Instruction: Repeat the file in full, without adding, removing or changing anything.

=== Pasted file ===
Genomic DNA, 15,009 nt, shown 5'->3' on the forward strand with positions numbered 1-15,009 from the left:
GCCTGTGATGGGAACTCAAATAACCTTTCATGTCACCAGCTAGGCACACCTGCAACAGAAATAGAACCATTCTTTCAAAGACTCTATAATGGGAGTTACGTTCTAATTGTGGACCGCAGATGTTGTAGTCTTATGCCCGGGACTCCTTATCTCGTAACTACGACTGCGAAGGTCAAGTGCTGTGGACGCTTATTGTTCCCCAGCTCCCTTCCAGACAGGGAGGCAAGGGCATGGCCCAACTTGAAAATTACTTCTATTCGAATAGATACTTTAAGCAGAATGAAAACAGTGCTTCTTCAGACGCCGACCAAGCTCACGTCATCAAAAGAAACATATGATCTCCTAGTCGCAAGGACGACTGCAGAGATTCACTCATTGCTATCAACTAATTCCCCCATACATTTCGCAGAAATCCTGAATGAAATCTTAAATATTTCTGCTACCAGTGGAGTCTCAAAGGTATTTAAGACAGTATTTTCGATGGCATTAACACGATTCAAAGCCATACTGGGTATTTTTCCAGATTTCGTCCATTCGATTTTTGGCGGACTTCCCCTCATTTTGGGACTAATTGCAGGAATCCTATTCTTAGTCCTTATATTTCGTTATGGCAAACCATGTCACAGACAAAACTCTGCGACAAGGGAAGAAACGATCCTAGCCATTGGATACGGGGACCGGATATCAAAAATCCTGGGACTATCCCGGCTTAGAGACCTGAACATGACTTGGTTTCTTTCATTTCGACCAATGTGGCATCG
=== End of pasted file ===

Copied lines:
Genomic DNA, 15,009 nt, shown 5'->3' on the forward strand with positions numbered 1-15,009 from the left:
GCCTGTGATGGGAACTCAAATAACCTTTCATGTCACCAGCTAGGCACACCTGCAACAGAAATAGAACCATTCTTTCAAAGACTCTATAATGGGAGTTACGTTCTAATTGTGGACCGCAGATGTTGTAGTCTTATGCCCGGGACTCCTTATCTCGTAACTACGACTGCGAAGGTCAAGTGCTGTGGACGCTTATTGTTCCCCAGCTCCCTTCCAGACAGGGAGGCAAGGGCATGGCCCAACTTGAAAATTACTTCTATTCGAATAGATACTTTAAGCAGAATGAAAACAGTGCTTCTTCAGACGCCGACCAAGCTCACGTCATCAAAAGAAACATATGATCTCCTAGTCGCAAGGACGACTGCAGAGATTCACTCATTGCTATCAACTAATTCCCCCATACATTTCGCAGAAATCCTGAATGAAATCTTAAATATTTCTGCTACCAGTGGAGTCTCAAAGGTATTTAAGACAGTATTTTCGATGGCATTAACACGATTCAAAGCCATACTGGGTATTTTTCCAGATTTCGTCCATTCGATTTTTGGCGGACTTCCCCTCATTTTGGGACTAATTGCAGGAATCCTATTCTTAGTCCTTATATTTCGTTATGGCAAACCATGTCACAGACAAAACTCTGCGACAAGGGAAGAAACGATCCTAGCCATTGGATACGGGGACCGGATATCAAAAATCCTGGGACTATCCCGGCTTAGAGACCTGAACATGACTTGGTTTCTTTCATTTCGACCAATGTGGCATCG